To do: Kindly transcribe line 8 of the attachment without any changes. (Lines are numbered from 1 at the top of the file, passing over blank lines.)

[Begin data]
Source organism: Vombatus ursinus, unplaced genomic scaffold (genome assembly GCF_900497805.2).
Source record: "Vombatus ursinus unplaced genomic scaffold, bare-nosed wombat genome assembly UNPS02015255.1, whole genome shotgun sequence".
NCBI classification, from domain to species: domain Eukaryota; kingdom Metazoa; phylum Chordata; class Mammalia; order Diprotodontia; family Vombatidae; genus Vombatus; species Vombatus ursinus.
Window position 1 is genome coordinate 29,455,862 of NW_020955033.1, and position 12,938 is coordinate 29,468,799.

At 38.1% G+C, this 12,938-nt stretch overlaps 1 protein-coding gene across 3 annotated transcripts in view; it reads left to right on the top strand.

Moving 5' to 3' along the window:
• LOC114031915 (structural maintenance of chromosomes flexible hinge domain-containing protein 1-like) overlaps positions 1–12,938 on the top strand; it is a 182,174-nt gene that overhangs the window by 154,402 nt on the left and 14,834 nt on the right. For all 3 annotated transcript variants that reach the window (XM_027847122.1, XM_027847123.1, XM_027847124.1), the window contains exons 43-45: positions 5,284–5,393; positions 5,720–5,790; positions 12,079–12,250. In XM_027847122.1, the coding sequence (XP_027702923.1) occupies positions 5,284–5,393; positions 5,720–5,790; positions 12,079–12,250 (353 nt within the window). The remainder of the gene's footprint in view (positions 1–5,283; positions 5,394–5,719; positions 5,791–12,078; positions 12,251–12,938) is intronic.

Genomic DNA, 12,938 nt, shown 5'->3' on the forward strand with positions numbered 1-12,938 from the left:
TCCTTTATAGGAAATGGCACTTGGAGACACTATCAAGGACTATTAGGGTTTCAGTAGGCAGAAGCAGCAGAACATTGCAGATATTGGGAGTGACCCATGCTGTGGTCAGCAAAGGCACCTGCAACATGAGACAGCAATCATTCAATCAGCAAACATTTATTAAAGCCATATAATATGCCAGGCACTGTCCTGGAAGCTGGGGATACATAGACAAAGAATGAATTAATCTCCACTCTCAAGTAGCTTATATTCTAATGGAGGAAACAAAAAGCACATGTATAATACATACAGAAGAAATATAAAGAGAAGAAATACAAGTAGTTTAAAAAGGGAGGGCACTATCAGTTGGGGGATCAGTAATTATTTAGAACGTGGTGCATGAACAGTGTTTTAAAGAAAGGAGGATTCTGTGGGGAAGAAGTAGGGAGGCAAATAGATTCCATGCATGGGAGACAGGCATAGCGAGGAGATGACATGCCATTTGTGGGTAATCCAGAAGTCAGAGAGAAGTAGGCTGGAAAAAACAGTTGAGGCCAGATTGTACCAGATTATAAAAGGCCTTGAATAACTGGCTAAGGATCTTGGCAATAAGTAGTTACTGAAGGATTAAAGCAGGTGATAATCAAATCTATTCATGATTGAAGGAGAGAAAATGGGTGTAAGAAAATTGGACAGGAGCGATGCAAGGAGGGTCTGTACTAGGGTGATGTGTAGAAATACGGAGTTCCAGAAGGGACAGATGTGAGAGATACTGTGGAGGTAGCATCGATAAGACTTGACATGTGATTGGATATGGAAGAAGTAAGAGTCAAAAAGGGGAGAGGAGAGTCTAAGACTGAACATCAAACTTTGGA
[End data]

Genomic DNA, 12,938 nt, shown 5'->3' on the forward strand with positions numbered 1-12,938 from the left: